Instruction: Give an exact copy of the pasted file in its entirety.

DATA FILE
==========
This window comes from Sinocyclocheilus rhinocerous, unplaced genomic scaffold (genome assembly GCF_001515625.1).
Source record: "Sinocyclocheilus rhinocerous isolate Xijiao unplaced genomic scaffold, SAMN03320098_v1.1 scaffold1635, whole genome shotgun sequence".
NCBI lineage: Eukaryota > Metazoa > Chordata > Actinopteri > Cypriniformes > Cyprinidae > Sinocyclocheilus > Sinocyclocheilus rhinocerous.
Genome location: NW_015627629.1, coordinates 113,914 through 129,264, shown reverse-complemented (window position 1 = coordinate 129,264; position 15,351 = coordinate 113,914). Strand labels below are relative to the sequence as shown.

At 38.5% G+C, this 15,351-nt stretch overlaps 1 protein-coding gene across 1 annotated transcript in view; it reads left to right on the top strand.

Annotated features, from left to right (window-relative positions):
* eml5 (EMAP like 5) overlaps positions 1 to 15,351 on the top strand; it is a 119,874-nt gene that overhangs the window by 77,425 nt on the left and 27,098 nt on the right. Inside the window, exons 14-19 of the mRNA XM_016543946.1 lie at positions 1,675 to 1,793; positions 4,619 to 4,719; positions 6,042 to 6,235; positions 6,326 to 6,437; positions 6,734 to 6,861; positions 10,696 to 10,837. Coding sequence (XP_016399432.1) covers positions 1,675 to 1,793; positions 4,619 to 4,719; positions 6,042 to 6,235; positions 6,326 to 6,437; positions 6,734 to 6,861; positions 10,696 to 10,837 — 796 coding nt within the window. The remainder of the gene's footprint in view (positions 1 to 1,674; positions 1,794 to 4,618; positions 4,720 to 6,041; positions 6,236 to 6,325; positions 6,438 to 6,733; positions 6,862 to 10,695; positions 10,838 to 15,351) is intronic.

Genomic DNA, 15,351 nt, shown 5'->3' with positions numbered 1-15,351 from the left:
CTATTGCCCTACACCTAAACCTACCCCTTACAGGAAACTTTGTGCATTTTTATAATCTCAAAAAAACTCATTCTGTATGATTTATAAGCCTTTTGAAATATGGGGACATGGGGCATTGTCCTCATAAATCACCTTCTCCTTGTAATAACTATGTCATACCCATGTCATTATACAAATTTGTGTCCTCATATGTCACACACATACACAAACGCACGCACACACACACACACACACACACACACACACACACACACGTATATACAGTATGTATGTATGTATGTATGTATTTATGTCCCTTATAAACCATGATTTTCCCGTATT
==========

This window comes from Sinocyclocheilus rhinocerous, unplaced genomic scaffold (genome assembly GCF_001515625.1).
Source record: "Sinocyclocheilus rhinocerous isolate Xijiao unplaced genomic scaffold, SAMN03320098_v1.1 scaffold1635, whole genome shotgun sequence".
NCBI lineage: Eukaryota > Metazoa > Chordata > Actinopteri > Cypriniformes > Cyprinidae > Sinocyclocheilus > Sinocyclocheilus rhinocerous.
Genome location: NW_015627629.1, coordinates 113,914 through 129,264, shown reverse-complemented (window position 1 = coordinate 129,264; position 15,351 = coordinate 113,914). Strand labels below are relative to the sequence as shown.

At 38.5% G+C, this 15,351-nt stretch overlaps 1 protein-coding gene across 1 annotated transcript in view; it reads left to right on the top strand.

Annotated features, from left to right (window-relative positions):
* eml5 (EMAP like 5) overlaps positions 1 to 15,351 on the top strand; it is a 119,874-nt gene that overhangs the window by 77,425 nt on the left and 27,098 nt on the right. Inside the window, exons 14-19 of the mRNA XM_016543946.1 lie at positions 1,675 to 1,793; positions 4,619 to 4,719; positions 6,042 to 6,235; positions 6,326 to 6,437; positions 6,734 to 6,861; positions 10,696 to 10,837. Coding sequence (XP_016399432.1) covers positions 1,675 to 1,793; positions 4,619 to 4,719; positions 6,042 to 6,235; positions 6,326 to 6,437; positions 6,734 to 6,861; positions 10,696 to 10,837 — 796 coding nt within the window. The remainder of the gene's footprint in view (positions 1 to 1,674; positions 1,794 to 4,618; positions 4,720 to 6,041; positions 6,236 to 6,325; positions 6,438 to 6,733; positions 6,862 to 10,695; positions 10,838 to 15,351) is intronic.

Genomic DNA, 15,351 nt, shown 5'->3' with positions numbered 1-15,351 from the left:
CTATTGCCCTACACCTAAACCTACCCCTTACAGGAAACTTTGTGCATTTTTATAATCTCAAAAAAACTCATTCTGTATGATTTATAAGCCTTTTGAAATATGGGGACATGGGGCATTGTCCTCATAAATCACCTTCTCCTTGTAATAACTATGTCATACCCATGTCATTATACAAATTTGTGTCCTCATATGTCACACACATACACAAACGCACGCACACACACACACACACACACACACACACACACACACACGTATATACAGTATGTATGTATGTATGTATGTATTTATGTCCCTTATAAACCATGATTTTCCCGTATT